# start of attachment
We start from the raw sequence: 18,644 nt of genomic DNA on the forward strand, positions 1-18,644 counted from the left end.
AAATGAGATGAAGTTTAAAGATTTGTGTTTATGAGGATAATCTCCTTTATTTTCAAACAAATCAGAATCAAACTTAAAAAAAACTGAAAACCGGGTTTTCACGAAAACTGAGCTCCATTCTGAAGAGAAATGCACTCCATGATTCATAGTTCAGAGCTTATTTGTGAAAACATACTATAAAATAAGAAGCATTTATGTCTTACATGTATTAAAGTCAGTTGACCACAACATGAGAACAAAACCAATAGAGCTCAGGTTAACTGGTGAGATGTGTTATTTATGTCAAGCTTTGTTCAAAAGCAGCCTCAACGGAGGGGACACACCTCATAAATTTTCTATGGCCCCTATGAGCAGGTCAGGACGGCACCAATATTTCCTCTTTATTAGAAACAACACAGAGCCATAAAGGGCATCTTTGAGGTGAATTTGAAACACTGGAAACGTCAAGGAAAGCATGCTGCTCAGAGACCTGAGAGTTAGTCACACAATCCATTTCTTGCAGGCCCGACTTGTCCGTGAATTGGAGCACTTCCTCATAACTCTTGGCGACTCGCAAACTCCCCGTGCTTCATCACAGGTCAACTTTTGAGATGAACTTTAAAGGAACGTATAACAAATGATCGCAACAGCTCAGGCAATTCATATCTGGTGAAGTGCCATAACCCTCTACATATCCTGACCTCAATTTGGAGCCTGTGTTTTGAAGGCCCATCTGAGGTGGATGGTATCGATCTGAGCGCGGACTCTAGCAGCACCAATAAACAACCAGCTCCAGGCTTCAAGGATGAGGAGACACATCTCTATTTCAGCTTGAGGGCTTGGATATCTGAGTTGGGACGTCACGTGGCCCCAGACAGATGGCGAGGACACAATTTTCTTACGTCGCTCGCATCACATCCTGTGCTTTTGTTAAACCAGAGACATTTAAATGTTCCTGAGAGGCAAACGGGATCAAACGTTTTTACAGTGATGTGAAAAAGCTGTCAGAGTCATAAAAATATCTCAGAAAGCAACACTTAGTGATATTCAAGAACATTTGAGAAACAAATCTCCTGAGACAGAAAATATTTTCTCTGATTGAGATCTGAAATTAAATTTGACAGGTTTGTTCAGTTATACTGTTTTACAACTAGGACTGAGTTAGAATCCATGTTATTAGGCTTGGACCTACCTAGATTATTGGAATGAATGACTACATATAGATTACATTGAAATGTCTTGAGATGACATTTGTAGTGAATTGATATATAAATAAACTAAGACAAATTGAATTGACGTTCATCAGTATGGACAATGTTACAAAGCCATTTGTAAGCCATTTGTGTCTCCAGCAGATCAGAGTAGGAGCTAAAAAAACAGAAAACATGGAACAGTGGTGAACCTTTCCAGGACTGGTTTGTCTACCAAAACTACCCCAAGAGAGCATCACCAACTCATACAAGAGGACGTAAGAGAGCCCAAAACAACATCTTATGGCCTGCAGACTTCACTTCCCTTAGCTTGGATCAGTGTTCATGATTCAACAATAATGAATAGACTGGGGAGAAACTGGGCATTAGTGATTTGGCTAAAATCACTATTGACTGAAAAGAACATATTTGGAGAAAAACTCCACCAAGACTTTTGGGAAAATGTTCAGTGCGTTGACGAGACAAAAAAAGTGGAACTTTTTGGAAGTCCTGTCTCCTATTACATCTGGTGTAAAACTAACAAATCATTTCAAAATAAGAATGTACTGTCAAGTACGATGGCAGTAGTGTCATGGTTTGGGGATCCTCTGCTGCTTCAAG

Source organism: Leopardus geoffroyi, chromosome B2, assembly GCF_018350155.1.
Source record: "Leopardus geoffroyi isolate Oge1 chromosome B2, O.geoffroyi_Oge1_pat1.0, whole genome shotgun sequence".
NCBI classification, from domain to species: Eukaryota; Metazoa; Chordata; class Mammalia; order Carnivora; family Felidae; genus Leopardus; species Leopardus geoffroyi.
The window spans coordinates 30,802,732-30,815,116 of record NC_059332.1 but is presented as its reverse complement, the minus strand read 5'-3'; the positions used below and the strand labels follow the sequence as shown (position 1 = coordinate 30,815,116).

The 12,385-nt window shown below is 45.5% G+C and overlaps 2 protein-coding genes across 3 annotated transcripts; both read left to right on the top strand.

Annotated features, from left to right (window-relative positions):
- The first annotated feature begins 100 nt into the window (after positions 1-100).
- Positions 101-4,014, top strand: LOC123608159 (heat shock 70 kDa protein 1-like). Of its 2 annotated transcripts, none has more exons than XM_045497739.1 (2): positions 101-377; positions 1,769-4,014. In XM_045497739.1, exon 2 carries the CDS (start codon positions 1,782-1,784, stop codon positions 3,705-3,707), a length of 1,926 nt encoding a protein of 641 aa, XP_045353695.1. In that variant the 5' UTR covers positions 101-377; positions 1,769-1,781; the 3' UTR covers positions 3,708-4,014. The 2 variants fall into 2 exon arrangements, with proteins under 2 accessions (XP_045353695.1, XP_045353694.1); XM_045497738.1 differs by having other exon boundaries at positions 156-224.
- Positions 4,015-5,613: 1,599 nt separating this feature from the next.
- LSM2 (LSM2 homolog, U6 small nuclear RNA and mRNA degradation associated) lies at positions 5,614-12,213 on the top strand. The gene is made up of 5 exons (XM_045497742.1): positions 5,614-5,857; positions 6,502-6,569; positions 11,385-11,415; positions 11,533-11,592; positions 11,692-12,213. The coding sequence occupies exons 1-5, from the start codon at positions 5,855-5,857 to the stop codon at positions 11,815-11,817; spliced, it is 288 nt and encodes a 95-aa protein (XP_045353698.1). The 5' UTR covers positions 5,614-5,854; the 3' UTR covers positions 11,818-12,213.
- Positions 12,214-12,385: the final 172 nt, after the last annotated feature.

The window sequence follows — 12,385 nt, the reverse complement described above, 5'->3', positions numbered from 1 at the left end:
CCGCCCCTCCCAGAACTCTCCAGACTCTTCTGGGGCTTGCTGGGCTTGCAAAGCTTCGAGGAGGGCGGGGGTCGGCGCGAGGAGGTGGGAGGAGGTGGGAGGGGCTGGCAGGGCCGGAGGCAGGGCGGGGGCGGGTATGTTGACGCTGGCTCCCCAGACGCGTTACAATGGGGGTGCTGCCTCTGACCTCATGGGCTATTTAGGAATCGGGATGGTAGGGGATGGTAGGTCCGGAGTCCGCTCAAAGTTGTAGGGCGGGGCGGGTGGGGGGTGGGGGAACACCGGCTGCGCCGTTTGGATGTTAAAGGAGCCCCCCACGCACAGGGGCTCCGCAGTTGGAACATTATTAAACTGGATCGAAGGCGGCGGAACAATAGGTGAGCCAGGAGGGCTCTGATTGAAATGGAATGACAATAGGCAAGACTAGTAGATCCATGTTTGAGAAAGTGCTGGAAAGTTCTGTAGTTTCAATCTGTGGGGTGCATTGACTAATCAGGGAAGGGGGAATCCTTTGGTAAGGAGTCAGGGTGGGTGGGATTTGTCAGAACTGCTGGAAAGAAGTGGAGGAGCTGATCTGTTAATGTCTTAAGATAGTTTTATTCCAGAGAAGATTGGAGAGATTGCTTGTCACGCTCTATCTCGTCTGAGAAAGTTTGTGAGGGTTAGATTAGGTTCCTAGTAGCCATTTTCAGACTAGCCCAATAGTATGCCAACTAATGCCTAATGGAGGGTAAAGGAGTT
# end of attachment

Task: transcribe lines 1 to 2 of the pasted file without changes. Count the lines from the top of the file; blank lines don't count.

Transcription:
We start from the raw sequence: 18,644 nt of genomic DNA on the forward strand, positions 1-18,644 counted from the left end.
AAATGAGATGAAGTTTAAAGATTTGTGTTTATGAGGATAATCTCCTTTATTTTCAAACAAATCAGAATCAAACTTAAAAAAAACTGAAAACCGGGTTTTCACGAAAACTGAGCTCCATTCTGAAGAGAAATGCACTCCATGATTCATAGTTCAGAGCTTATTTGTGAAAACATACTATAAAATAAGAAGCATTTATGTCTTACATGTATTAAAGTCAGTTGACCACAACATGAGAACAAAACCAATAGAGCTCAGGTTAACTGGTGAGATGTGTTATTTATGTCAAGCTTTGTTCAAAAGCAGCCTCAACGGAGGGGACACACCTCATAAATTTTCTATGGCCCCTATGAGCAGGTCAGGACGGCACCAATATTTCCTCTTTATTAGAAACAACACAGAGCCATAAAGGGCATCTTTGAGGTGAATTTGAAACACTGGAAACGTCAAGGAAAGCATGCTGCTCAGAGACCTGAGAGTTAGTCACACAATCCATTTCTTGCAGGCCCGACTTGTCCGTGAATTGGAGCACTTCCTCATAACTCTTGGCGACTCGCAAACTCCCCGTGCTTCATCACAGGTCAACTTTTGAGATGAACTTTAAAGGAACGTATAACAAATGATCGCAACAGCTCAGGCAATTCATATCTGGTGAAGTGCCATAACCCTCTACATATCCTGACCTCAATTTGGAGCCTGTGTTTTGAAGGCCCATCTGAGGTGGATGGTATCGATCTGAGCGCGGACTCTAGCAGCACCAATAAACAACCAGCTCCAGGCTTCAAGGATGAGGAGACACATCTCTATTTCAGCTTGAGGGCTTGGATATCTGAGTTGGGACGTCACGTGGCCCCAGACAGATGGCGAGGACACAATTTTCTTACGTCGCTCGCATCACATCCTGTGCTTTTGTTAAACCAGAGACATTTAAATGTTCCTGAGAGGCAAACGGGATCAAACGTTTTTACAGTGATGTGAAAAAGCTGTCAGAGTCATAAAAATATCTCAGAAAGCAACACTTAGTGATATTCAAGAACATTTGAGAAACAAATCTCCTGAGACAGAAAATATTTTCTCTGATTGAGATCTGAAATTAAATTTGACAGGTTTGTTCAGTTATACTGTTTTACAACTAGGACTGAGTTAGAATCCATGTTATTAGGCTTGGACCTACCTAGATTATTGGAATGAATGACTACATATAGATTACATTGAAATGTCTTGAGATGACATTTGTAGTGAATTGATATATAAATAAACTAAGACAAATTGAATTGACGTTCATCAGTATGGACAATGTTACAAAGCCATTTGTAAGCCATTTGTGTCTCCAGCAGATCAGAGTAGGAGCTAAAAAAACAGAAAACATGGAACAGTGGTGAACCTTTCCAGGACTGGTTTGTCTACCAAAACTACCCCAAGAGAGCATCACCAACTCATACAAGAGGACGTAAGAGAGCCCAAAACAACATCTTATGGCCTGCAGACTTCACTTCCCTTAGCTTGGATCAGTGTTCATGATTCAACAATAATGAATAGACTGGGGAGAAACTGGGCATTAGTGATTTGGCTAAAATCACTATTGACTGAAAAGAACATATTTGGAGAAAAACTCCACCAAGACTTTTGGGAAAATGTTCAGTGCGTTGACGAGACAAAAAAAGTGGAACTTTTTGGAAGTCCTGTCTCCTATTACATCTGGTGTAAAACTAACAAATCATTTCAAAATAAGAATGTACTGTCAAGTACGATGGCAGTAGTGTCATGGTTTGGGGATCCTCTGCTGCTTCAAG